Daylight savings referendum

A somewhat agitated and embarrassed part of my brain is now telling me: “Voting! That means you, Dave, you prat.”

On May 16 we will have the right obligation to vote for or against daylight savings in Western Australia. I see both side of the argument, but on balance I’m happy with it. It does remain slightly hotter later in the day, and of course it’s darker in the early morning. However, I’m not up that early, and I’ll cope with an extra degree C if it means I don’t cycle home in the dark, and that we’re not left three hours behind the rest of the country. Doubtless others will disagree, and an overall “yes” result is hardly in the bag.

The trial process has been a little cynical in its implementation. This will be the fourth referendum on the same issue, and one gets the distinct impression that the pro-daylight savings forces are grudgingly putting a democratic spin on what some may believe to the inevitable march of progress.

For my own part, I’ll be happy if I make it to the polling booth, unlike the state election last year on September 6. I can tell you that date because it’s written on a letter I received from the WAEC entitled “Apparent Failure to Vote Notice”. I’m not in the least bit proud of this, especially since I was and still am a supporter of compulsory voting. However, it allows me to confirm that a penalty of $20 does indeed apply for not voting (not $50 or $120, as I’ve heard other people mention), unless you have a “valid and sufficient reason”. I figured that “I forgot because my brain was full of software engineering research” was probably not on the list of acceptable excuses, and paid my debt to democracy via B-Pay. (I’d been finishing off a paper for submission to the 2009 International Conference on Software Engineering that day, which was unfortunately later rejected as most submissions to the ICSE are.)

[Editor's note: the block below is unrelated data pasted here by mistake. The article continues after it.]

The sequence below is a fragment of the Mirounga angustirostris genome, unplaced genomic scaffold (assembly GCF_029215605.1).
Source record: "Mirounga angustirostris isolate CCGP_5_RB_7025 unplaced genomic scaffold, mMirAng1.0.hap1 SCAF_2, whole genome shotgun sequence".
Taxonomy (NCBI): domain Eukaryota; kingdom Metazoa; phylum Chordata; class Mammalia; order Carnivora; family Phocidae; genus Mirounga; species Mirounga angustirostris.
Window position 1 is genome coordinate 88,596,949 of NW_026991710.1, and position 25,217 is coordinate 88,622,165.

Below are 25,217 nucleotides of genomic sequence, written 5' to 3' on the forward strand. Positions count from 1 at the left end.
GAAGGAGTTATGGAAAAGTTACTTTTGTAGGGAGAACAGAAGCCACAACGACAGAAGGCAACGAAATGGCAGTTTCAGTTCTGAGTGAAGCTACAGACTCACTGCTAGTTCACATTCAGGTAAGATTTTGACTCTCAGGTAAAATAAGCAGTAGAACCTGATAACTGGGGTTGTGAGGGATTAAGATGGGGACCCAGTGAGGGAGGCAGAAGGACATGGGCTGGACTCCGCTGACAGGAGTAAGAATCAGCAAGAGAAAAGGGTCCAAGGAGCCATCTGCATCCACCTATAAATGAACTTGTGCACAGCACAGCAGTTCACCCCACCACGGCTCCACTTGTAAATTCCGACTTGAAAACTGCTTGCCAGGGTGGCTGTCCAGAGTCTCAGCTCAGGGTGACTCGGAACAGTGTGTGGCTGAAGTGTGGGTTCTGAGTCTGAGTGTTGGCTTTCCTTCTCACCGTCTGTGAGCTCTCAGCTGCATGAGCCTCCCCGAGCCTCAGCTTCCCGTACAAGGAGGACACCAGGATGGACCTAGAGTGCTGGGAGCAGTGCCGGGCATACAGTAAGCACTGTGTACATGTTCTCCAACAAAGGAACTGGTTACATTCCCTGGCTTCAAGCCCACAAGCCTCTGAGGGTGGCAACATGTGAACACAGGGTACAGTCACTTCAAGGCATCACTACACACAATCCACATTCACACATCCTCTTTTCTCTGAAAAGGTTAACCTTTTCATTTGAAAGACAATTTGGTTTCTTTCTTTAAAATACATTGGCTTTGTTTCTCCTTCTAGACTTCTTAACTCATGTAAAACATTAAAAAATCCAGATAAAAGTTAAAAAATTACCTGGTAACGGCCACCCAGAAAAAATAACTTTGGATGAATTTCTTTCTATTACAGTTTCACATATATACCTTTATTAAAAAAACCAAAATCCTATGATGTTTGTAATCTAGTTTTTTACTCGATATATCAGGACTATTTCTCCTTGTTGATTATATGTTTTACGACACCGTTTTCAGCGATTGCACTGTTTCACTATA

I’ve set my phone’s alarm to spring into action this time around, in case my brain doesn’t.

WAEC - Apparent Failure to Vote Notice